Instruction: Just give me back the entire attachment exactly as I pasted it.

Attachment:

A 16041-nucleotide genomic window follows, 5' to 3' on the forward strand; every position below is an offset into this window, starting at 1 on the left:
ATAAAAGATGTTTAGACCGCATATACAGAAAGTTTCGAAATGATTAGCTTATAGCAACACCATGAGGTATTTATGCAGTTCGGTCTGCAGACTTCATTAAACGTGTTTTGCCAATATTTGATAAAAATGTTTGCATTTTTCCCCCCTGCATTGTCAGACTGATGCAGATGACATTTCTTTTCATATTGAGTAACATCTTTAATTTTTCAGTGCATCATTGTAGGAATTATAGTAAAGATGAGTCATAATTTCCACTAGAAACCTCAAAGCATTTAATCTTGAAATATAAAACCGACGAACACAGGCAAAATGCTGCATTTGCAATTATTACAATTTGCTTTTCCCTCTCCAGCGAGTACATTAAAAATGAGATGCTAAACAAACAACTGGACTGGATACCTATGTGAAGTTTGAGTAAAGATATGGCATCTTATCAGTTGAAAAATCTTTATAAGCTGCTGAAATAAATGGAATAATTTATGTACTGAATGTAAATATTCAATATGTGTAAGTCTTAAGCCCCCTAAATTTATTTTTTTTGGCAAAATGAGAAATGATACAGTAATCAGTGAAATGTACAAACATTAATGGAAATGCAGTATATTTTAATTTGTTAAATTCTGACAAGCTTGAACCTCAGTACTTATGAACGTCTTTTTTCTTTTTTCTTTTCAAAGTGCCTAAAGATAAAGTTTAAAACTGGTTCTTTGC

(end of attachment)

A 16041-nucleotide genomic window follows, 5' to 3' on the forward strand; every position below is an offset into this window, starting at 1 on the left:
ATAAAAGATGTTTAGACCGCATATACAGAAAGTTTCGAAATGATTAGCTTATAGCAACACCATGAGGTATTTATGCAGTTCGGTCTGCAGACTTCATTAAACGTGTTTTGCCAATATTTGATAAAAATGTTTGCATTTTTCCCCCCTGCATTGTCAGACTGATGCAGATGACATTTCTTTTCATATTGAGTAACATCTTTAATTTTTCAGTGCATCATTGTAGGAATTATAGTAAAGATGAGTCATAATTTCCACTAGAAACCTCAAAGCATTTAATCTTGAAATATAAAACCGACGAACACAGGCAAAATGCTGCATTTGCAATTATTACAATTTGCTTTTCCCTCTCCAGCGAGTACATTAAAAATGAGATGCTAAACAAACAACTGGACTGGATACCTATGTGAAGTTTGAGTAAAGATATGGCATCTTATCAGTTGAAAAATCTTTATAAGCTGCTGAAATAAATGGAATAATTTATGTACTGAATGTAAATATTCAATATGTGTAAGTCTTAAGCCCCCTAAATTTATTTTTTTTGGCAAAATGAGAAATGATACAGTAATCAGTGAAATGTACAAACATTAATGGAAATGCAGTATATTTTAATTTGTTAAATTCTGACAAGCTTGAACCTCAGTACTTATGAACGTCTTTTTTCTTTTTTCTTTTCAAAGTGCCTAAAGATAAAGTTTAAAACTGGTTCTTTGC